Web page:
Heybridge is located in the Brentwood borough of Essex in England, and is a neighbour of Ingatestone, a village best known for 16th century Ingatestone Hall, a Grade 1 listed manor house that featured not only in an episode of “Lovejoy”, a successful TV serious about a charming but quite unscrupulous antiques dealer, but also stood in for Charles Dickens’ “Bleak House”, when the famous novel about the vagaries of the English judiciary was adapted for television in 2005.
Ingatestone Hall is located just 5 miles south west of Chelmsford and just 1 mile from Ingatestone village centre, which means that tourists coming for a longer stay than just a day visit can stay in B&Bs or guest-houses in Heybridge as it is within walking distance of Ingatestone railway station.
Ingatestone Hall was originally built by Sir William Petre in 1541 and his descendants, the Petre Baronets, continued adding to the manor house throughout the centuries. Some 15 generations later, the Petre family is still in residence to this day and permits the public to visit the Hall on selected afternoons between Easter and September.
The great legacy of Dickens
The Hall was opened to the general public for the first time in 1992 and since then school parties have come for educational visits, fans of the Bleak House adaptation have strolled through the house and gardens where Dickens’ Esther and the wards of Jarndice strolled with their guardian, their affable fictional uncle and have admired the beautiful furnishings and paintings that TV rogue Lovejoy would have loved to get his hands on.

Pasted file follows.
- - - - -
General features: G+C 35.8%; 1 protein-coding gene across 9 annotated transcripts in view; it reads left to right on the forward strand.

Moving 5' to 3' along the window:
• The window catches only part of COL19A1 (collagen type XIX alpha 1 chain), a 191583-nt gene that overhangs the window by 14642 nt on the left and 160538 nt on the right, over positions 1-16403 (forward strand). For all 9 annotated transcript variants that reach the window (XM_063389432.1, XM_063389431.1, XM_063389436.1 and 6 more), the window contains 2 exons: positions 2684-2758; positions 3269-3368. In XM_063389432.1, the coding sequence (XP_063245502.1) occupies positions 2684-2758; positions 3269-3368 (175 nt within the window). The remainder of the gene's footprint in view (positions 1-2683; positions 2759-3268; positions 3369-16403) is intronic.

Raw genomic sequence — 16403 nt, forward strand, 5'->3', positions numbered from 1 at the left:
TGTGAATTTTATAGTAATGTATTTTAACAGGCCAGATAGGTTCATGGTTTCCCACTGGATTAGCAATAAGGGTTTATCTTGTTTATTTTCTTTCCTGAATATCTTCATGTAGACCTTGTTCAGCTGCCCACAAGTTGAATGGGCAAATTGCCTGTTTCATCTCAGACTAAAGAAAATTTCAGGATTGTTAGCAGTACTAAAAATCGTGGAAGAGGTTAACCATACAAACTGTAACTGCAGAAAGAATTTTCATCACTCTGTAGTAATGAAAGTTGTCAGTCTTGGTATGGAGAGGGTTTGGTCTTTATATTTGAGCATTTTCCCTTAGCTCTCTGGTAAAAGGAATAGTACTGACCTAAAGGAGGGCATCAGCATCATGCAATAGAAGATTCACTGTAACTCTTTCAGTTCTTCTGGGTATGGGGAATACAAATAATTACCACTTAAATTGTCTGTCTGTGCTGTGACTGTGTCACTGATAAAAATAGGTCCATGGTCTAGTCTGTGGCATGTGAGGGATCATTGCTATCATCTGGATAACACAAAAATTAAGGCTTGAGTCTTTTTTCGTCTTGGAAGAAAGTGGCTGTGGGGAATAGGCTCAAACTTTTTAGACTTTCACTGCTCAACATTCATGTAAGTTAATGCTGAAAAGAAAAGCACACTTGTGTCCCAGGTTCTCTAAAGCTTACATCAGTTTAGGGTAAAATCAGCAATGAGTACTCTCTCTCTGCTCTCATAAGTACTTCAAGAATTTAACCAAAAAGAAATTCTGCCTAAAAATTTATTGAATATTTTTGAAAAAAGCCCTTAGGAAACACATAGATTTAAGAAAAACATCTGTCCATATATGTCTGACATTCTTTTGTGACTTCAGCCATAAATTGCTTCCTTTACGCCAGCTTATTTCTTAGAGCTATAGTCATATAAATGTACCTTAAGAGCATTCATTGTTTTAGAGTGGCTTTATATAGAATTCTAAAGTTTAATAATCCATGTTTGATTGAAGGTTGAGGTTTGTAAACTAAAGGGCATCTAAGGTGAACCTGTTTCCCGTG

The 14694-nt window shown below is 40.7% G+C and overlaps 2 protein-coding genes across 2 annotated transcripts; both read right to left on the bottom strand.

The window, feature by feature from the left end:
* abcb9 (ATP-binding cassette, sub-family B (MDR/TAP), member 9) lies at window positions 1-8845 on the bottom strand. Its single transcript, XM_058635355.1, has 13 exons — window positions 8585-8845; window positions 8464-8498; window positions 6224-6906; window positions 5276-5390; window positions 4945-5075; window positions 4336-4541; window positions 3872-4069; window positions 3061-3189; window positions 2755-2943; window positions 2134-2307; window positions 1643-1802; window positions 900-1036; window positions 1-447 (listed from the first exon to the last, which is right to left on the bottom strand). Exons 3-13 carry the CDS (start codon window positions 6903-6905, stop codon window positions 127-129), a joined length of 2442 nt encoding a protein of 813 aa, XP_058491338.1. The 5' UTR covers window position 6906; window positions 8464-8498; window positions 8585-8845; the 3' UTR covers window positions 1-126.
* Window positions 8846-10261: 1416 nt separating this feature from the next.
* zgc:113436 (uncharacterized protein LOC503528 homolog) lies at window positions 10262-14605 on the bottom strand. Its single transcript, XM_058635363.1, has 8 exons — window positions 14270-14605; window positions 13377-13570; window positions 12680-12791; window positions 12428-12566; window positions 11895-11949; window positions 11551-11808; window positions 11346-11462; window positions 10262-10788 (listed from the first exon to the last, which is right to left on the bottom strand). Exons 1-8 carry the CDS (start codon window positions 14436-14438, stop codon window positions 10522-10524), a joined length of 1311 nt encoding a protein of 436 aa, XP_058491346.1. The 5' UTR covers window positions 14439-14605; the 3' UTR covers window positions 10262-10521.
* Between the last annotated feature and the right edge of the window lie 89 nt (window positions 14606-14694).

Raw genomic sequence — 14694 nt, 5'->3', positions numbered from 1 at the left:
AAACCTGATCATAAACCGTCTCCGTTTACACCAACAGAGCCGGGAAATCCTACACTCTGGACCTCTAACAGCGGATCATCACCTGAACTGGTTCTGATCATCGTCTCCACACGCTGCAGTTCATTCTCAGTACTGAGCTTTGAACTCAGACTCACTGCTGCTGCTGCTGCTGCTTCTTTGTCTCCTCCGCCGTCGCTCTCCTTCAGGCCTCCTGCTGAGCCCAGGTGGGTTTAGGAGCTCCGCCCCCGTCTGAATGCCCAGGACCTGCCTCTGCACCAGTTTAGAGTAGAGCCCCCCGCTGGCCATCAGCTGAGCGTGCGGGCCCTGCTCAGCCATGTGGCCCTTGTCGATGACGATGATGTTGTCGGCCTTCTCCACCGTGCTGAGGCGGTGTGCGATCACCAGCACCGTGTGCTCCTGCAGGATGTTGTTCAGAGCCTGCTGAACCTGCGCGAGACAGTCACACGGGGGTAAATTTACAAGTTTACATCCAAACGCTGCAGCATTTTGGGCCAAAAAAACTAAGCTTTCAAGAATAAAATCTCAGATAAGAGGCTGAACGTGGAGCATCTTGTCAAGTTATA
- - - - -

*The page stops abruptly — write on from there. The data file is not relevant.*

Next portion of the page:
Heybridge is a mixture of urban settlement and village that lies on the course of a Roman road and is in close proximity to what were once lands that belonged to the Abbey of Our Lady & St. Ethelburga at Barking, until the Dissolutions of the Monasteries on the orders of Henry VIII ended the monastic house of Gynge Abbes, as Ingatestone was called then. William Petre was Thomas Cromwell’s Proctor and when he heard that the Latin name for Gynge Abbes was Ginge ad Petram, he rather liked the sound of it. He was charged with making an inventory of all monastic properties and, seeing the manor of Ynge-atte-Stone, which was the manor’s original name dating back to at least 950 AD, he fell in love with the place and took out a lease.
When the abbey lands were forfeit to the crown, William purchased the entire estate for £850 and set about building his Hall. If you strolled through the east wing and tripped on a frayed carpet or slipped and took a tumble in the central court, you could make an injury claim in Heybridge and ask the Petre family to make amends by paying compensation. Not that anything untoward would ever happen when you visit the Hall!
Where can you make an injury claim Heybridge?
You can visit Accident Advice Helpline’s website or call on 0800 689 0500 or 0333 500 0993 from a mobile and an advisor can allocate your injury claim in Heybridge to one of the Helpline’s legal partners. All Accident Advice Helpline legal partners offer no win no fee services, which allow claimants to start their claims process without having to make an upfront payment for legal fees.